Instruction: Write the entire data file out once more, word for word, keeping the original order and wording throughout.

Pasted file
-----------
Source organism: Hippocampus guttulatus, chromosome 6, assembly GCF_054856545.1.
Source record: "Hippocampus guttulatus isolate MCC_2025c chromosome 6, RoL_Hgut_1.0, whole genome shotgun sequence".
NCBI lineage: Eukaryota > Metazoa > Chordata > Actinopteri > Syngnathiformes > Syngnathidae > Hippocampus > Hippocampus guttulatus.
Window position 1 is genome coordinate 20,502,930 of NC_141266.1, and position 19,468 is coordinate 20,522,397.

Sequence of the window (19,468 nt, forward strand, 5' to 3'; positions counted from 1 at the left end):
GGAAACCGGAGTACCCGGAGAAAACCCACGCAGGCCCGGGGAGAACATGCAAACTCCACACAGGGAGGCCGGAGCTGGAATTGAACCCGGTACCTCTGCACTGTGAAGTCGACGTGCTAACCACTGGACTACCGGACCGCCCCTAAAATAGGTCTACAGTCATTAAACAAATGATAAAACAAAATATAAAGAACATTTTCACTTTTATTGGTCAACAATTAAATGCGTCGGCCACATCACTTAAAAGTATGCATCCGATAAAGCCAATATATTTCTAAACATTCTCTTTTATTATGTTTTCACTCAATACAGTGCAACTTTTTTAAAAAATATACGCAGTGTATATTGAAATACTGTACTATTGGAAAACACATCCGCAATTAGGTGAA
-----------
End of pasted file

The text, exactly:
Source organism: Hippocampus guttulatus, chromosome 6, assembly GCF_054856545.1.
Source record: "Hippocampus guttulatus isolate MCC_2025c chromosome 6, RoL_Hgut_1.0, whole genome shotgun sequence".
NCBI lineage: Eukaryota > Metazoa > Chordata > Actinopteri > Syngnathiformes > Syngnathidae > Hippocampus > Hippocampus guttulatus.
Window position 1 is genome coordinate 20,502,930 of NC_141266.1, and position 19,468 is coordinate 20,522,397.

Sequence of the window (19,468 nt, forward strand, 5' to 3'; positions counted from 1 at the left end):
GGAAACCGGAGTACCCGGAGAAAACCCACGCAGGCCCGGGGAGAACATGCAAACTCCACACAGGGAGGCCGGAGCTGGAATTGAACCCGGTACCTCTGCACTGTGAAGTCGACGTGCTAACCACTGGACTACCGGACCGCCCCTAAAATAGGTCTACAGTCATTAAACAAATGATAAAACAAAATATAAAGAACATTTTCACTTTTATTGGTCAACAATTAAATGCGTCGGCCACATCACTTAAAAGTATGCATCCGATAAAGCCAATATATTTCTAAACATTCTCTTTTATTATGTTTTCACTCAATACAGTGCAACTTTTTTAAAAAATATACGCAGTGTATATTGAAATACTGTACTATTGGAAAACACATCCGCAATTAGGTGAA